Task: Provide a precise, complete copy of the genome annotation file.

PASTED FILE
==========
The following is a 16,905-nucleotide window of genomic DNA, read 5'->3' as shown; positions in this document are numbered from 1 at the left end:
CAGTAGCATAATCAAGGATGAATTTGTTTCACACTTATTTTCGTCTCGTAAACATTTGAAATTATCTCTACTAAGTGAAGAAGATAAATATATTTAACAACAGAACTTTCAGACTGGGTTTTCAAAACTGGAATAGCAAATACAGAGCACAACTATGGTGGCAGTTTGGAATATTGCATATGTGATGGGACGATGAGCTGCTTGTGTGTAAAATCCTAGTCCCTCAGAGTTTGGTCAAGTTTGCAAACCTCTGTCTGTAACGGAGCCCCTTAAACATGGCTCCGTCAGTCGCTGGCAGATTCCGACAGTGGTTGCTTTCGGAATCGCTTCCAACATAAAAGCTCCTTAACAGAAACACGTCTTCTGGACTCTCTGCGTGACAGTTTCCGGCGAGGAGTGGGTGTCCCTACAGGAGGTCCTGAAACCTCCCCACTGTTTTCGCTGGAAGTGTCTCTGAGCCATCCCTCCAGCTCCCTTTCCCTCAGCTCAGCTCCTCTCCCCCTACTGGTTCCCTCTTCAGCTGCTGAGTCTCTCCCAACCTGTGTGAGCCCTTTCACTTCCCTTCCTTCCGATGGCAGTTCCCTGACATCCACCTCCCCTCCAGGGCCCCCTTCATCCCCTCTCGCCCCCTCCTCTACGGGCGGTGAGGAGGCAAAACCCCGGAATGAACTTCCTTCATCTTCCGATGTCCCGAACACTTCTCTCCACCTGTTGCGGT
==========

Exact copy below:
The following is a 16,905-nucleotide window of genomic DNA, read 5'->3' as shown; positions in this document are numbered from 1 at the left end:
CAGTAGCATAATCAAGGATGAATTTGTTTCACACTTATTTTCGTCTCGTAAACATTTGAAATTATCTCTACTAAGTGAAGAAGATAAATATATTTAACAACAGAACTTTCAGACTGGGTTTTCAAAACTGGAATAGCAAATACAGAGCACAACTATGGTGGCAGTTTGGAATATTGCATATGTGATGGGACGATGAGCTGCTTGTGTGTAAAATCCTAGTCCCTCAGAGTTTGGTCAAGTTTGCAAACCTCTGTCTGTAACGGAGCCCCTTAAACATGGCTCCGTCAGTCGCTGGCAGATTCCGACAGTGGTTGCTTTCGGAATCGCTTCCAACATAAAAGCTCCTTAACAGAAACACGTCTTCTGGACTCTCTGCGTGACAGTTTCCGGCGAGGAGTGGGTGTCCCTACAGGAGGTCCTGAAACCTCCCCACTGTTTTCGCTGGAAGTGTCTCTGAGCCATCCCTCCAGCTCCCTTTCCCTCAGCTCAGCTCCTCTCCCCCTACTGGTTCCCTCTTCAGCTGCTGAGTCTCTCCCAACCTGTGTGAGCCCTTTCACTTCCCTTCCTTCCGATGGCAGTTCCCTGACATCCACCTCCCCTCCAGGGCCCCCTTCATCCCCTCTCGCCCCCTCCTCTACGGGCGGTGAGGAGGCAAAACCCCGGAATGAACTTCCTTCATCTTCCGATGTCCCGAACACTTCTCTCCACCTGTTGCGGT